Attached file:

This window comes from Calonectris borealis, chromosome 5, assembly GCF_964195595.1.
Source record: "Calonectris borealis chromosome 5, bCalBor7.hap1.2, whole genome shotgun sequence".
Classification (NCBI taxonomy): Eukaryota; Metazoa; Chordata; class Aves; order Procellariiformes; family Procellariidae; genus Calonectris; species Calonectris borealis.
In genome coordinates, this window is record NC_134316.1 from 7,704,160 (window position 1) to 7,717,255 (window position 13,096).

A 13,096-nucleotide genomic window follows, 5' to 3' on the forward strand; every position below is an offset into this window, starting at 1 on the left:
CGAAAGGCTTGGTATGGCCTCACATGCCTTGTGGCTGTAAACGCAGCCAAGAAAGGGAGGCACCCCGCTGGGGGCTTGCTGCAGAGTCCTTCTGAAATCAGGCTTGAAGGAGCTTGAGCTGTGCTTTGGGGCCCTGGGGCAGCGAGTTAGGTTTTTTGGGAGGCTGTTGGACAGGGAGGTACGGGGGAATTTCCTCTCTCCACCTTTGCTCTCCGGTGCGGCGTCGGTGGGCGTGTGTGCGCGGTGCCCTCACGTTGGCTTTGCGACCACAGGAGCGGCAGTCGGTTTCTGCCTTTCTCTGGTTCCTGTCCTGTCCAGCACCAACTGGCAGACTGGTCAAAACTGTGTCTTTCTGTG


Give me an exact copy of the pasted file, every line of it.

This window comes from Calonectris borealis, chromosome 5, assembly GCF_964195595.1.
Source record: "Calonectris borealis chromosome 5, bCalBor7.hap1.2, whole genome shotgun sequence".
Classification (NCBI taxonomy): Eukaryota; Metazoa; Chordata; class Aves; order Procellariiformes; family Procellariidae; genus Calonectris; species Calonectris borealis.
In genome coordinates, this window is record NC_134316.1 from 7,704,160 (window position 1) to 7,717,255 (window position 13,096).

A 13,096-nucleotide genomic window follows, 5' to 3' on the forward strand; every position below is an offset into this window, starting at 1 on the left:
CGAAAGGCTTGGTATGGCCTCACATGCCTTGTGGCTGTAAACGCAGCCAAGAAAGGGAGGCACCCCGCTGGGGGCTTGCTGCAGAGTCCTTCTGAAATCAGGCTTGAAGGAGCTTGAGCTGTGCTTTGGGGCCCTGGGGCAGCGAGTTAGGTTTTTTGGGAGGCTGTTGGACAGGGAGGTACGGGGGAATTTCCTCTCTCCACCTTTGCTCTCCGGTGCGGCGTCGGTGGGCGTGTGTGCGCGGTGCCCTCACGTTGGCTTTGCGACCACAGGAGCGGCAGTCGGTTTCTGCCTTTCTCTGGTTCCTGTCCTGTCCAGCACCAACTGGCAGACTGGTCAAAACTGTGTCTTTCTGTG